Why Women Should Lift Weights









Why Women Should Lift Weights

There are more myths and misconceptions about strength training than any other area of fitness. While research continues to uncover more and more reasons why working out with weights is good for you, many women continue to avoid resistance training for fear of developing muscles of herculean proportions.

We know that increasing and maintaining adequate muscle mass is one of the best ways to keep body fat at bay and to improve overall fitness, particularly as we age. We also know that weight lifting is the best way to build muscle mass. Still, the number of women who actually participate in any formal or consistent weight-training workout is still extremely low. Most women who exercise are spending most of their gym time on cardio exercise. Whatever your reason for avoiding the weights, if you are a women, here are 10 reasons why you need to take strength training seriously.

1.    Physical Strength

Increasing your strength will make you far less dependent on others for assistance in daily living. If your maximum strength is increased your daily tasks and routine exercise will be far less likely to cause injury. Research studies have shown that moderate weight training can increase a women’s strength by 30-50 percent and women can also develop their strength at the same rate as men.

2.    Lose Body Fat

A recent study found that the average woman who strength trains 2-3 times a week for 2 months will gain nearly 2 lbs of muscle and will lose 3.5 lbs of fat. In addition, as your lean muscle increases so does your resting metabolism and you burn more calories all day long. In general, for each pound of muscle you gain, you burn 35-50 more calories each day. That can really start to add up!!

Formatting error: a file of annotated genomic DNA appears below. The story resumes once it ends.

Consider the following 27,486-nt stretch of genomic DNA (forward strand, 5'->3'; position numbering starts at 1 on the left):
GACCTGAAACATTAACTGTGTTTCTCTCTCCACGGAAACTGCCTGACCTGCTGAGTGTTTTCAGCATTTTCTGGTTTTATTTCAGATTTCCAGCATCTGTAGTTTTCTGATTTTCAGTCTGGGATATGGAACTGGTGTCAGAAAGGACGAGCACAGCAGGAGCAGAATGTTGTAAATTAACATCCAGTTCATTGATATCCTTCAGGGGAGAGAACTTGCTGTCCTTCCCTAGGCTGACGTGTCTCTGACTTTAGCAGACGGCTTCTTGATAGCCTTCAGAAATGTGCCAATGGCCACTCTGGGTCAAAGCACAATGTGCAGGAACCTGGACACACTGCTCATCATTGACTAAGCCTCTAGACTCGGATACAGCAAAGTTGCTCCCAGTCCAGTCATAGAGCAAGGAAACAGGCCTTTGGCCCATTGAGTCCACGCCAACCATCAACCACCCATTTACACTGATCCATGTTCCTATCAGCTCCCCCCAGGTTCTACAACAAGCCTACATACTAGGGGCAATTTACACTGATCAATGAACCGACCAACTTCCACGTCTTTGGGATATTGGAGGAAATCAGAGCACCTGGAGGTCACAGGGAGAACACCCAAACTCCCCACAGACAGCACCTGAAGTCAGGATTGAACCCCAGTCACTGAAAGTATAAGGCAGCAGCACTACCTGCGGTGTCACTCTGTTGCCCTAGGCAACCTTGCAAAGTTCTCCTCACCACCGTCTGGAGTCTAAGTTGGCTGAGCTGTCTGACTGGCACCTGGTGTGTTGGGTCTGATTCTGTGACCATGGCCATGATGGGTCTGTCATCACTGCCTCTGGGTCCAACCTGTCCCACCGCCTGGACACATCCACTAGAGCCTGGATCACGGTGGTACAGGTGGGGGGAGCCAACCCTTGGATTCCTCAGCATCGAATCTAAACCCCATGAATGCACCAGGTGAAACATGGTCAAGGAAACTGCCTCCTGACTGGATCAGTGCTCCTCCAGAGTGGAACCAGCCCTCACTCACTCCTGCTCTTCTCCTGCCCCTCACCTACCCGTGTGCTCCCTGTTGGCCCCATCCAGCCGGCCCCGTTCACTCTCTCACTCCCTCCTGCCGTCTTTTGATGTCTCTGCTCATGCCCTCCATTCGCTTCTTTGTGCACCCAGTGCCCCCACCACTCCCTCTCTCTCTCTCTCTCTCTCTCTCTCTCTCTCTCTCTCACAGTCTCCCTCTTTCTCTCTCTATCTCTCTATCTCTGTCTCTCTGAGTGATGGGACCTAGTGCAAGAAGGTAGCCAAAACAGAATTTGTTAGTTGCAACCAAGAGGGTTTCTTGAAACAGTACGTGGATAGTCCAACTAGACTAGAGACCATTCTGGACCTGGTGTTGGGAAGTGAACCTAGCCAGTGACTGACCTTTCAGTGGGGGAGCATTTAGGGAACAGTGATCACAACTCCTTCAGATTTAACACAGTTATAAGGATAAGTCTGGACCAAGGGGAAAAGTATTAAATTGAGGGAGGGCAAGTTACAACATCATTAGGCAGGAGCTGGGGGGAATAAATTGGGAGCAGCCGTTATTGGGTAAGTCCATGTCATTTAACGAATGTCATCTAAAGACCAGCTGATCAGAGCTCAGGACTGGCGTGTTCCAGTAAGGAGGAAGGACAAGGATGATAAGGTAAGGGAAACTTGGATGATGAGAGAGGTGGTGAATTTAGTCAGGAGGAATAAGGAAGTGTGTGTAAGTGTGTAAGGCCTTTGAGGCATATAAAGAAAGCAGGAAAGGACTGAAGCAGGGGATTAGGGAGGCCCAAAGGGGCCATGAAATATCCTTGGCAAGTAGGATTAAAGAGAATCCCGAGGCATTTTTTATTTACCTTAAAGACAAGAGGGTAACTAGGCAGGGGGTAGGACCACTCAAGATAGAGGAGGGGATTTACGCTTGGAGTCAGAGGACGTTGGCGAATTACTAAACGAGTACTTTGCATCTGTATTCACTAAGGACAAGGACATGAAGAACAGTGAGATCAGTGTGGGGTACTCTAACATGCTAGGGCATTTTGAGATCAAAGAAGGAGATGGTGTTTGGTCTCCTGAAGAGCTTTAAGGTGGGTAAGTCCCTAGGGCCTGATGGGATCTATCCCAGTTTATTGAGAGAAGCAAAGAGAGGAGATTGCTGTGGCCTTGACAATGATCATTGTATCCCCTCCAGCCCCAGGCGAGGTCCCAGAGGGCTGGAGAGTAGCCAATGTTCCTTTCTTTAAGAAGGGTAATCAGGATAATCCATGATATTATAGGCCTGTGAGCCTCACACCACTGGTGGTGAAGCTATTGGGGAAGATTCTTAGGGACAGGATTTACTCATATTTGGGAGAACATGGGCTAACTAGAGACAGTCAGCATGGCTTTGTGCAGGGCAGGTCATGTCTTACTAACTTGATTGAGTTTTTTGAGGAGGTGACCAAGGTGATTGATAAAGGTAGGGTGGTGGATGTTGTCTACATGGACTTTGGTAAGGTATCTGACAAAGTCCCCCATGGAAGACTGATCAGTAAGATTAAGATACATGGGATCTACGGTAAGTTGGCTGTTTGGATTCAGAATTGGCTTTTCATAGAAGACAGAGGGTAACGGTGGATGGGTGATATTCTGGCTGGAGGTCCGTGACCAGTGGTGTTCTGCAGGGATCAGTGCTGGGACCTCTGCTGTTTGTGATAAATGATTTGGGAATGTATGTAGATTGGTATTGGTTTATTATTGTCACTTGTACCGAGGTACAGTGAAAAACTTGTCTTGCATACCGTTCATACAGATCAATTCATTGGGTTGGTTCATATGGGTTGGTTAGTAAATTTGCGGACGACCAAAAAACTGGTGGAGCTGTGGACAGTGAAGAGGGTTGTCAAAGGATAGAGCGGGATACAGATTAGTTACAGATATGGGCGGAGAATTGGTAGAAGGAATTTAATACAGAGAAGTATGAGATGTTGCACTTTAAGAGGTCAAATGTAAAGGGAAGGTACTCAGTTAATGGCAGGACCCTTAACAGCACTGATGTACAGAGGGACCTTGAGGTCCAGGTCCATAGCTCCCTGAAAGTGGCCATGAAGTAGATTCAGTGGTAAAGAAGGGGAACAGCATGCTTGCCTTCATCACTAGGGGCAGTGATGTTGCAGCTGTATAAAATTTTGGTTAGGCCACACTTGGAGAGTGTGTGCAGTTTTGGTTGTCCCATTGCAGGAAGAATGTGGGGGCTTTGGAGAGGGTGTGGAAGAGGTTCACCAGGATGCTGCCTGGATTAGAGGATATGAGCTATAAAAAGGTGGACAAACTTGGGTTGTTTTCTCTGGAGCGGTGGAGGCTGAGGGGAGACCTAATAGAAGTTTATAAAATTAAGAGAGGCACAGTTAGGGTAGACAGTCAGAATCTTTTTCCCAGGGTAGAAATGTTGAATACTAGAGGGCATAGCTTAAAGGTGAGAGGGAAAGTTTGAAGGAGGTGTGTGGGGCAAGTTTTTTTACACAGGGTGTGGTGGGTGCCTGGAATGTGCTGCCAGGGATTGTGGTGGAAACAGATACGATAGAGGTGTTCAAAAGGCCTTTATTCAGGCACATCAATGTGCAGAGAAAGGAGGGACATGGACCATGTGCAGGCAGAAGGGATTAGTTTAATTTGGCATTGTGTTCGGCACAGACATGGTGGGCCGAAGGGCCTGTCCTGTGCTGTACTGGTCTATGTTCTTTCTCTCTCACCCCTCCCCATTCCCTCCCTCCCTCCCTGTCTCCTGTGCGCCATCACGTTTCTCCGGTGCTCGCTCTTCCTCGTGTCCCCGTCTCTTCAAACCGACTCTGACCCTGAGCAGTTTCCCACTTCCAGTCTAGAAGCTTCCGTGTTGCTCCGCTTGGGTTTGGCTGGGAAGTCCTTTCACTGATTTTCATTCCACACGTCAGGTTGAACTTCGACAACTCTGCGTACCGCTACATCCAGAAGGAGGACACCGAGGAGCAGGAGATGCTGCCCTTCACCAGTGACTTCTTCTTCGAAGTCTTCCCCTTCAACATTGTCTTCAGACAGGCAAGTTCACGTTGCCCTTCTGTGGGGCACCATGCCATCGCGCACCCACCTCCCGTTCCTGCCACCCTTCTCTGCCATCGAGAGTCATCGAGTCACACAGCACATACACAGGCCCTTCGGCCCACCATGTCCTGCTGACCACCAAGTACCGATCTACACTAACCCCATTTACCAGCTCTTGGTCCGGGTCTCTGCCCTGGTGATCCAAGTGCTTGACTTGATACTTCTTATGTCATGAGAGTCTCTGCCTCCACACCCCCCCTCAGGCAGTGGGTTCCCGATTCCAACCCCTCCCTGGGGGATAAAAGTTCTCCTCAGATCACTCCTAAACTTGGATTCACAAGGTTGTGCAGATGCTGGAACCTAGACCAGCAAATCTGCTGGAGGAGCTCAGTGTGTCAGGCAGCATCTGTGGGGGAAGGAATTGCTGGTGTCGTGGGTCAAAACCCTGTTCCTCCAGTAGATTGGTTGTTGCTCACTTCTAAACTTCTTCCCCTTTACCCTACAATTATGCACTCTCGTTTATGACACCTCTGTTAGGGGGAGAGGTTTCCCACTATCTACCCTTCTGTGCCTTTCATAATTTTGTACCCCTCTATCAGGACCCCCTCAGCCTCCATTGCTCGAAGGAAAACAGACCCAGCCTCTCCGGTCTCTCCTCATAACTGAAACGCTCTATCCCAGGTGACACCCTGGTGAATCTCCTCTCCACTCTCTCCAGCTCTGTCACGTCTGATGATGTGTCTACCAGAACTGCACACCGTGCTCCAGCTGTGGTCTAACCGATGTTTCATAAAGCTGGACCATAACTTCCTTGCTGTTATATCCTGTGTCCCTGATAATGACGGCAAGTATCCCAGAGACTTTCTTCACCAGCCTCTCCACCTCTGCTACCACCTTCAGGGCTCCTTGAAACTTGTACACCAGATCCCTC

3.    Gain strength without BULK

Many women fear that by strength training they will look like a man or become too big and bulky. This is not true. Research has found that unlike men, women typically don’t gain significant (Hercules muscles) size from strength training. Because compared to men, women have 10-30 times LESS of the hormones that cause muscle volume. You will however, produce muscle definition and that toned look.

4.    Decrease Your Risk of Osteoporosis

As we age, loss of bone density becomes a high concern for women. Weight training can increase bone density and enhance bone modeling by 13% in 6 months. Paired with an appropriate amount of calcium, this can be a woman’s best defense against osteoporosis.

5.    Improve Physical Performance

Time and time again, research has been done that proves that strength training improves athletic ability. Golfers see an increase in their driving power, cyclists are able to continue for longer periods of time with less fatigue, and skiers can improve their technique and reduce injuries. No matter what sport you play, strength training has been shown to improve your overall performance and decrease your risk of injury.

 6. Reduction in Back Pain, Arthritis, and your Risk for Serious Injury.

Strength training not only builds stronger muscles, but also build stronger connective tissue and increase join stability. This acts to reinforce the joins and can help prevent future injury. Many studies have been done that showed strengthening your low-back muscles can successfully eliminate or alleviate low-back pain. Makes sense, right?! Other studies have suggested that weight training can ease the pain of osteoarthritis and further strengthen the joints.

7.    Reducing your Risk of Heart Disease

Weight training can improve cardiovascular health by decreasing LDL (“bad”) cholesterol, increasing HDL (“good”) cholesterol, and lower blood pressure. When cardio exercises are added to weight training these benefits are significantly increased.

8.    Reducing your Risk of Diabetes

Weight training can improve the way the body processes sugar, which as a result can reduce your risk of diabetes. The onset of adult diabetes is a growing problem for both men and women. Research has shown that weight training can increase your glucose utilization in the body by 23% in only four months.

9.    You’re Never to Old

Women in there 70’s and 80’s have built up significant strength through weight training. Strength improvements are possible at any age.

10. Improve your Attitude and Fight Depression

A previous study was done that found 10 weeks of strength training reduced clinical depression symptoms more successfully than standard counseling did. Women who workout and strength train commonly note feeling more confident and capable as a result of their training program. All factors are important when fighting depression.

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